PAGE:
This Sunday marks 15 years since President George W. Bush first signed the U.S. President’s Emergency Plan for AIDS Relief (PEPFAR) into law. Here are six things you need to know about the HIV/AIDS-fighting program — from its creation to its future.
1.) Before PEPFAR, the global fight against HIV/AIDS was hopeless
When President George W. Bush launched PEPFAR in 2003, more than 5,000 people were dying from AIDS every day and another 7,000 were being infected with the disease. Treatment options were limited and prohibitively expensive, and the stability of entire nations were threatened by the economic strain and fear caused by the pandemic.
At his 2003 State of the Union Address, President Bush shared the story of a South African doctor who remarked: “We have no medicines, many hospitals tell people, ‘You’ve got AIDS. We can’t help you. Go home and die’.”
PEPFAR changed that.
2.) PEPFAR brought hope to the fight against HIV/AIDS
PEPFAR opened up in a new era in the fight against AIDS by providing life-saving services to treat and prevent HIV/AIDS in the hardest-hit countries. Building on the program’s initial success, President Barack Obama expanded PEPFAR’s impact by continuing to scale-up access to treatment and prevention services.
Cumulatively since 2004, the U.S. has invested nearly $80 billion in the global AIDS response through PEPFAR — the largest commitment by any nation to address a single disease in history — and it continues to achieve results that match the magnitude of its contribution.
3.) PEPFAR has saved 14 million lives
Before PEPFAR, only 50,000 people across Africa were on AIDS treatment. Today, PEPFAR provides life-saving HIV/AIDS treatment to 14 million people. That’s 14 million men, women, and children who are alive today thanks to the medications made accessible by this American program. Over 2.2 million babies have been born HIV-free. For the first time ever, more than half of people living with HIV globally are receiving treatment, while AIDS-related deaths have been cut by half since their peak in 2005.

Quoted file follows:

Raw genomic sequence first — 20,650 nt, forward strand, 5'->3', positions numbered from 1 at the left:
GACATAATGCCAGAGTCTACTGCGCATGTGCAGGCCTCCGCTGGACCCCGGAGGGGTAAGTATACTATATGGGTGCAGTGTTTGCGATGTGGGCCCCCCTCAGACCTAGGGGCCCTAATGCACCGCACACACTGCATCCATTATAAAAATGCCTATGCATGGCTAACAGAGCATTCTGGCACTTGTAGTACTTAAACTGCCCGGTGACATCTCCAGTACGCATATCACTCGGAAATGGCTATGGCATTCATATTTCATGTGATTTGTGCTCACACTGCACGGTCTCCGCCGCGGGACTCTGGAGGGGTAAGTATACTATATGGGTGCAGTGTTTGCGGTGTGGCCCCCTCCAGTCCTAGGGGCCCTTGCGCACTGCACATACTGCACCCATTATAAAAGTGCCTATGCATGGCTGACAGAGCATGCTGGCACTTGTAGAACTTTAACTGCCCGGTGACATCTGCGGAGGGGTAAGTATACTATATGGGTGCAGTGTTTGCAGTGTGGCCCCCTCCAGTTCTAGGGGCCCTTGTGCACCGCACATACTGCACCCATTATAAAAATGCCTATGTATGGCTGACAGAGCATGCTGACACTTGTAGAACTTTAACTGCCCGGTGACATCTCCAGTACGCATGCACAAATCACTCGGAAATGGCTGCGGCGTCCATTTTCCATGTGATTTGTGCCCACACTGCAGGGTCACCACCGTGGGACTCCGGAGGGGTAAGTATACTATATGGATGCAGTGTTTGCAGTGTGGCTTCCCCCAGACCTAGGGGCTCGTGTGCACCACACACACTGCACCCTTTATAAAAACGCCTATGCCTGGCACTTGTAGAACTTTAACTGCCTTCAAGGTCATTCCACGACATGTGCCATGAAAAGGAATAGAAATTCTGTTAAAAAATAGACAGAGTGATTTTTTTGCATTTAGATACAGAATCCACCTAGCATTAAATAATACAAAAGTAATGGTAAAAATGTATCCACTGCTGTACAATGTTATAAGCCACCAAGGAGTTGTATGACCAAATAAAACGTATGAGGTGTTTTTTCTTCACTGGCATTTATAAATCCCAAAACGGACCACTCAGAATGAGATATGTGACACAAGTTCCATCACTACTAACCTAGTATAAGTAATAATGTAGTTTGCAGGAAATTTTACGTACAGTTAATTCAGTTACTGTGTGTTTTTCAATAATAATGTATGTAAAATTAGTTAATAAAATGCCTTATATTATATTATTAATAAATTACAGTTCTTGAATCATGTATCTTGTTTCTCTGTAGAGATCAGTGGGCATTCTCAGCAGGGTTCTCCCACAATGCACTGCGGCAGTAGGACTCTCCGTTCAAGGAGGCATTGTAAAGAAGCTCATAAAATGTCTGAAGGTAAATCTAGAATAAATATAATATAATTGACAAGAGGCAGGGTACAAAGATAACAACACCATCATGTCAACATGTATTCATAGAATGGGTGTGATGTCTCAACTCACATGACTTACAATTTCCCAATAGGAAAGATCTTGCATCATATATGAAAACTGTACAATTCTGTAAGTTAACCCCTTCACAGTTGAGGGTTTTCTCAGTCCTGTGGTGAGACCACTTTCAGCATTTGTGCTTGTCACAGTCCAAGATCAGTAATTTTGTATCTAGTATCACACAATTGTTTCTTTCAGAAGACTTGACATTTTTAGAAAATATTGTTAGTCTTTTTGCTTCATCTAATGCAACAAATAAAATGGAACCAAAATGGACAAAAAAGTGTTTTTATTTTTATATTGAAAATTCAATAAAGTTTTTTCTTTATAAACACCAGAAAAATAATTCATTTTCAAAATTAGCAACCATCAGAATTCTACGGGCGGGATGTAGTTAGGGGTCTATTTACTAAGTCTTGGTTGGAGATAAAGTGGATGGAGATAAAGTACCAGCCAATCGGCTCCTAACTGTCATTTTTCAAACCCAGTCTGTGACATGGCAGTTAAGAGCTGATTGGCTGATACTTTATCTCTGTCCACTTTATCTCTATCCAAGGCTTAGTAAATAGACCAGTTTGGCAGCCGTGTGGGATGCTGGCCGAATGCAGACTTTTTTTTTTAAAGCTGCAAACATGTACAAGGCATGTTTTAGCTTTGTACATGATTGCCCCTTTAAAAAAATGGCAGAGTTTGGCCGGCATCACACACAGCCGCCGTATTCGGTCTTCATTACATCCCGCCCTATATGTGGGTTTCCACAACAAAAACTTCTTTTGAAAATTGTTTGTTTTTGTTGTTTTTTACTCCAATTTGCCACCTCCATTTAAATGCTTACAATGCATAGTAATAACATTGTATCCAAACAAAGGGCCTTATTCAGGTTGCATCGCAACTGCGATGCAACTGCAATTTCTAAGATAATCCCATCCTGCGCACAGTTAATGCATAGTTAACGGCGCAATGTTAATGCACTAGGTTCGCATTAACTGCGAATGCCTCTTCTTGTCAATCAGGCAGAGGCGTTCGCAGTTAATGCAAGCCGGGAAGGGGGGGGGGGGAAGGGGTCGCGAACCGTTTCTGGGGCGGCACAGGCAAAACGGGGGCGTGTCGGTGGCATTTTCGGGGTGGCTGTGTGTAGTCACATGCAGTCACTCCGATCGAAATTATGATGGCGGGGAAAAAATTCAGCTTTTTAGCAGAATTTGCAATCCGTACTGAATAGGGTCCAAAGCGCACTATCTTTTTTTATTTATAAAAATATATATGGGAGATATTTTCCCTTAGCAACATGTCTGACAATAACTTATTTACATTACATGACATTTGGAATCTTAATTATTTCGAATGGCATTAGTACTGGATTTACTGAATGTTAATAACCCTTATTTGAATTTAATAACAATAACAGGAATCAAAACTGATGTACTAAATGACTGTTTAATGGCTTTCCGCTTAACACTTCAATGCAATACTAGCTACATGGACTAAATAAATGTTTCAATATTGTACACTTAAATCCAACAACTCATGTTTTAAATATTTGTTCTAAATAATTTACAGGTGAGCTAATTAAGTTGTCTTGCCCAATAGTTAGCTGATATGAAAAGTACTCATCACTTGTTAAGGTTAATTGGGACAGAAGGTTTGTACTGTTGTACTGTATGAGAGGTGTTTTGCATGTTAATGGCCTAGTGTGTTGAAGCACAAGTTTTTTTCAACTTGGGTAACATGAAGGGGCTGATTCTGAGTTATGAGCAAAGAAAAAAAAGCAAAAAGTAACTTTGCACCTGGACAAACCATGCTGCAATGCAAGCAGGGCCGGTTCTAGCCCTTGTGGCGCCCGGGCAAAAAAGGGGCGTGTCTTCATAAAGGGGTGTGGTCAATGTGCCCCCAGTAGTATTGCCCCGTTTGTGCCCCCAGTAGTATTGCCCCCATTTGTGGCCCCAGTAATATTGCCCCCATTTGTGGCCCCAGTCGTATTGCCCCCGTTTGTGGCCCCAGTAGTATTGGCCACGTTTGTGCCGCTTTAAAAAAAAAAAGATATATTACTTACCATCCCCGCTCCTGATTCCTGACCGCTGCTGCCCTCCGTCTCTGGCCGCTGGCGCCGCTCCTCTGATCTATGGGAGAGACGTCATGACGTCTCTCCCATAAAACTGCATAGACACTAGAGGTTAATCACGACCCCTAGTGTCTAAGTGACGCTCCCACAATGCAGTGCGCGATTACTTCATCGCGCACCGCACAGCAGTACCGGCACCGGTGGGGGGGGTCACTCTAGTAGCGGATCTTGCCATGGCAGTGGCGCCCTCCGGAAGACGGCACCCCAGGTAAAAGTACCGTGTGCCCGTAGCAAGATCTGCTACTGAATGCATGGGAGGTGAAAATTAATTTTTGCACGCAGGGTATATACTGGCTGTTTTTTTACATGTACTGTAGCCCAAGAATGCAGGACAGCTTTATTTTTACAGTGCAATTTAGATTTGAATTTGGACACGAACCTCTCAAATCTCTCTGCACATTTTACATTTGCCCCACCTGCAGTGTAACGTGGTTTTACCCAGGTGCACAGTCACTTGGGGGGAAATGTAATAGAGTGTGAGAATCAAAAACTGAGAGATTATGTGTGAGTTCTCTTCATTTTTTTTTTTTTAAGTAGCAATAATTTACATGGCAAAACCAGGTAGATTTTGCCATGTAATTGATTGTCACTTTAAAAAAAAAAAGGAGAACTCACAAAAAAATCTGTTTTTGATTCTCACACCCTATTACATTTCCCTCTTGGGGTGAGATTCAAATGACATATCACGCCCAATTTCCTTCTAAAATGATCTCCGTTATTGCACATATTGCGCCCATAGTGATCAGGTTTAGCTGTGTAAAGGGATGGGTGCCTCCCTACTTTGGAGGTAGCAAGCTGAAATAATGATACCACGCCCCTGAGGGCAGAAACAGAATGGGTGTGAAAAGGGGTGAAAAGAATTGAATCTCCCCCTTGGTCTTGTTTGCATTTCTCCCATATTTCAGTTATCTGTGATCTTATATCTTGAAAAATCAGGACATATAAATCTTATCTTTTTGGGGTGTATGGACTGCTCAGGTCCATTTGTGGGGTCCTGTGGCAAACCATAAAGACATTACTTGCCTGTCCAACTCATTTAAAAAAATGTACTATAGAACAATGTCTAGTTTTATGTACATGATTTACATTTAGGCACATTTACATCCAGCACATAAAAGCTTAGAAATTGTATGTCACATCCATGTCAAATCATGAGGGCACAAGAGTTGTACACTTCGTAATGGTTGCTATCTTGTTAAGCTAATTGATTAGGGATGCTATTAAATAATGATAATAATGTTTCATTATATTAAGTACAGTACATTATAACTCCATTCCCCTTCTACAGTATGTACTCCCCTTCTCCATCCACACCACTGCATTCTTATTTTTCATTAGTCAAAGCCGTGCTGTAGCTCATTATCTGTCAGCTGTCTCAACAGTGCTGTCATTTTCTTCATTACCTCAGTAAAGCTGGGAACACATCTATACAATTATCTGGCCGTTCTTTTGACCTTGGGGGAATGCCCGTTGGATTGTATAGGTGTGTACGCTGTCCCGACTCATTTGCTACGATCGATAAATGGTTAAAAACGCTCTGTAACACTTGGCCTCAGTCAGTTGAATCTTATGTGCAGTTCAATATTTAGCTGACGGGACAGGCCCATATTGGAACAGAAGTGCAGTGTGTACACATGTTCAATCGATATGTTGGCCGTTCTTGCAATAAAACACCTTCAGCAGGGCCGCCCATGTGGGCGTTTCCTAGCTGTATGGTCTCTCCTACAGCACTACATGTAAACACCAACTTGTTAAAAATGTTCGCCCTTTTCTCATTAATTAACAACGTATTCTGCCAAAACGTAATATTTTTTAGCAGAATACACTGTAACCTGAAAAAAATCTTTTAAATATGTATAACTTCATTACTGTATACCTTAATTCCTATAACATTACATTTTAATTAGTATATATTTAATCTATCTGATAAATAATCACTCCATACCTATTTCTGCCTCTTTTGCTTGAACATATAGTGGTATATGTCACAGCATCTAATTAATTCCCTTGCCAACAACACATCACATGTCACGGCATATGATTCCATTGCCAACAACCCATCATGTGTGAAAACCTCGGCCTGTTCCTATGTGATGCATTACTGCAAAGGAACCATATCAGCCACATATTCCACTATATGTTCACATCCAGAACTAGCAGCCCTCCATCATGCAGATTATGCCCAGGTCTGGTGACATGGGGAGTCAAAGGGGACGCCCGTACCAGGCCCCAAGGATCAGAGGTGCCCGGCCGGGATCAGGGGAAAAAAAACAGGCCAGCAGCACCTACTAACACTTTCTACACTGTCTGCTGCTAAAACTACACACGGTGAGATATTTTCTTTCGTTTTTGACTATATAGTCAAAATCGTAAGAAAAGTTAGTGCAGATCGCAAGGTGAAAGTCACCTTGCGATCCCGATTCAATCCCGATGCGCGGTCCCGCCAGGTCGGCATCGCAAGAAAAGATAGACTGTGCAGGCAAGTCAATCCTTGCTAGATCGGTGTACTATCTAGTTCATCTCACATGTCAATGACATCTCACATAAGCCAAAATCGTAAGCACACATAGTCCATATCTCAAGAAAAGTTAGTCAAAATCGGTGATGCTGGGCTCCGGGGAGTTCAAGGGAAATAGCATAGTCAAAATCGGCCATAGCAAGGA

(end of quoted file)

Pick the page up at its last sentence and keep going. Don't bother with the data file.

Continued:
4.) PEPFAR has made this fight winnable, but we still have a ways to go
In order to have a chance of eliminating AIDS as a global health threat by 2030, we must get 30 million people onto treatment and reduce the number of new infections in half by 2020. Considering Africa’s expected population boom, these targets are critical for bending the curve against the epidemic. If the number of people added to treatment annually were to decrease now, we are at risk lose the fight against AIDS.
5.) President Trump’s proposed budget and strategy for PEPFAR would make it harder for us to fight the epidemic
Earlier this year, President Trump announced his FY19 budget proposal included a 17 percent cut to HIV/AIDS funding. Meanwhile, the State Department has proposed a plan that focuses on achieving control of the epidemic in 13 “priority” countries, while only maintaining life-saving treatment in over 50 other countries in which PEPFAR operates. Viruses don’t respect political borders. Controlling an epidemic requires stopping it on a regional basis — not a national one — requiring PEPFAR to scale-up and put more people on treatment in all high-burden countries, not solely the 13 countries who already happen to be closest to epidemic control.
6.) PEPFAR’s future is bright, but we need to stay aggressive
Over the past 15 years, PEPFAR has made it possible for us to end the AIDS epidemic. But we must not wave the white flag yet. In order to win the fight against AIDS, Congress must continue to fully fund PEPFAR and the Global Fund to Fight AIDS, TB, and Malaria. And other countries around the globe must step up and contribute more, too.
HIV/AIDS is a disease without borders, but 15 years into the fight, we’ve made immense progress. Millions of lives and our hope of ending AIDS for good are at stake — we can’t allow PEPFAR to become a victim of its own success.